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Connecticut Children's Museum

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Accessible Connecticut


Yale University Press
by Nora Ellen Groce, Lawrence C. Kaplan, M.D. and Josiah David Kaplan

Connecticut Children's Museum
22 Wall Street, New Haven

Description: This innovative museum is targeted for children ages 3 through 10, although many younger children will also get a great deal out of these imaginative, interactive exhibits. Children can explore eight large rooms, each of which is devoted to a different child-oriented theme. For example, a music room is filled with large drums, rain sticks, and other noise- and music- making devices, a "city room" allows children to interact in a hands-on post office exhibit, and a nature room allows children to see inside a beehive, play with animal puppets, and explore local habitat. The linguistics room duplicates the room seen in the book Goodnight Moon. It is as if a child had walked directly into the storybook, and it should not be missed. Of special note is the low-key and uncluttered nature of the exhibits. Small

Small children can focus on one thing at a time and can interact with almost everything shown-a developmentally appropriate approach to learning in young children. Many museums are too busy and too fast-paced; they may appeal to grown-ups, but they leave children exhausted and over stimulated. This museum is child centered, and children will leave feeling that they have had a chance to explore and think. Although this museum is recommended for children up to age 10, it will be of particular interest to preschoolers through children age 8 (depending, of course, on the child). This facility has been designed with children with disabilities specifically in mind.

Accessibility

Wheelchair users: This museum is designed specifically to meet or exceed all ADA standards. A handicapped parking space is located on the street near the front of the museum, and additional street parking is fully accessible. (Note that there is plenty of parking on Saturdays and that all surrounding sidewalks have curb cuts.) The building is fully accessible, with a ramp leading into the front door, an elevator between floors, and fully accessible bathrooms. All tables, counters, and hands-on exhibits are designed to be accessible by children in chairs. In all exhibits that can be entered, ramps replace steps for everyone. There are no exhibits where most children enter through the front on steps and children in chairs roll through the "back door"; instead, children in chairs can take a central part in all activities.

Children with visual impairments: Almost all the exhibits are hands-on, and almost all signs are also in braille (including signs for the murals found throughout the museum). Special credit for the braille signs goes to a 16-year-old volunteer who printed out these signs on her home brailler. One of the exhibits includes a brailler, and all children are encouraged to experiment with it, normalizing the experience for everyone. This would be a great place to take a younger child with a visual impairment.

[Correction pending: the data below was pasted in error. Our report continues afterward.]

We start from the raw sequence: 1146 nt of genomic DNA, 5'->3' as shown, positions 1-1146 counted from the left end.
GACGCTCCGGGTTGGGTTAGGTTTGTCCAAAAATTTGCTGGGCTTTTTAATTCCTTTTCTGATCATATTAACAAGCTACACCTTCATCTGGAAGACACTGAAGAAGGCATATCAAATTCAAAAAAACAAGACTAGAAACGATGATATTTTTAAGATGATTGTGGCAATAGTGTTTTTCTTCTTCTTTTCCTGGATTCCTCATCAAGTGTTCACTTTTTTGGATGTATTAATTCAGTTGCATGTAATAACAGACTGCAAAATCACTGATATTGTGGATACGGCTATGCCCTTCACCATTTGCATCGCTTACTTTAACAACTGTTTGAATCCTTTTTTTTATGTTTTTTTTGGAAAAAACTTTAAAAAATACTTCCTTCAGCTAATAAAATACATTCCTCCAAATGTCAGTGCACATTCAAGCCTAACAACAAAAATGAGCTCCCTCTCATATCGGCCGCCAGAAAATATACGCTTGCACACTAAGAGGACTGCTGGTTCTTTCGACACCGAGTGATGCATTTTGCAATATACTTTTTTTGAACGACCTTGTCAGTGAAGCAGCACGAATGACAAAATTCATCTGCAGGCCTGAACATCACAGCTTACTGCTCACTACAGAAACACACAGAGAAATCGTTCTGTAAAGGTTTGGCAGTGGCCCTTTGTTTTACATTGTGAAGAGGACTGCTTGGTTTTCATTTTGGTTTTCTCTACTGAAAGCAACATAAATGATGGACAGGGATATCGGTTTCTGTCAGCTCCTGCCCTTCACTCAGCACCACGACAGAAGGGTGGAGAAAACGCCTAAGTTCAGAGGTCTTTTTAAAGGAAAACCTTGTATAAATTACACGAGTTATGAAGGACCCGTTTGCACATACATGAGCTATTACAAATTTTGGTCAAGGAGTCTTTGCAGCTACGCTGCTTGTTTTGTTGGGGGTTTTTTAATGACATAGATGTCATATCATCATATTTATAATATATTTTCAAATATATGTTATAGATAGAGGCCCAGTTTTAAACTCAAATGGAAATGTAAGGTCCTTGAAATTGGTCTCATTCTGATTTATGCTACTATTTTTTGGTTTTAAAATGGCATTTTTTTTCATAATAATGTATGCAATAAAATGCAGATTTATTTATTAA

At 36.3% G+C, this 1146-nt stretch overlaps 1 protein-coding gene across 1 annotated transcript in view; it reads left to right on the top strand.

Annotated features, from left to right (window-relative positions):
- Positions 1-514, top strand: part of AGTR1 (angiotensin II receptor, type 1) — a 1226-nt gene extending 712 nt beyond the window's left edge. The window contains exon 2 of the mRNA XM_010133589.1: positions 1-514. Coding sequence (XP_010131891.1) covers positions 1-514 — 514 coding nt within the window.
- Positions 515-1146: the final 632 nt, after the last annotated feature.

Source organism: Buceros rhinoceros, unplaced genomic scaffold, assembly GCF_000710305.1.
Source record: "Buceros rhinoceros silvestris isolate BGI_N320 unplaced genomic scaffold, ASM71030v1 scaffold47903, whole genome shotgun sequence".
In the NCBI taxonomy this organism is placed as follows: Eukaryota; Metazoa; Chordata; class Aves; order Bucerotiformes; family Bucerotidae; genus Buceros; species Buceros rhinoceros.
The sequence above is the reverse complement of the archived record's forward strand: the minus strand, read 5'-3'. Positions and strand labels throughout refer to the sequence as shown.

Children with hearing impairments: Special attention has been paid- to children with hearing impairments. Although young children with hearing impairments will get a great deal out of this museum anyhow because so many of the exhibits are visually oriented, it should be noted that the museum's intent is to expose children to 3 languages: English, Spanish, and American Sign Language. There is a functioning TTY connected between exhibits on the second and third floors. Murals on Sign Language are prominent, and accompanying signs and book, are found in the hallway. In the music room, an "ocean drum" (a large drum with small pellets that bounce when the clear head of the drum is struck) and clear rain stick, allow children to see the "noise" being made, ensuring that hearing-impaired children are included in the fun.

Of special note: Each Saturday afternoon there is a book reading, and once a month, the reader is a Signing adult. When this deaf individual comes to read, he signs the story and an interpreter provides a translation for those who are not deaf. Sign Language interpreters remain rare everywhere, and the museum is to be commended for having a Signer take the lead in such an event. Call or e-mail to find out when the Signer will be the presenter. Although the museum will try to arrange for an interpreter to be present at other readings if contacted in advance, it may make more of an impression on your child if you wait for those sessions where the Signer is the reader.

Children with mental retardation: This slow-paced, hands-on museum is wonderful for children with a range of abilities. Because many of the exhibits encourage interaction among children, it might also be a very nice place to bring children for social interaction. Although the recommended age limit is 10, some older children might also get a good deal out of this museum, depending on their interests and abilities.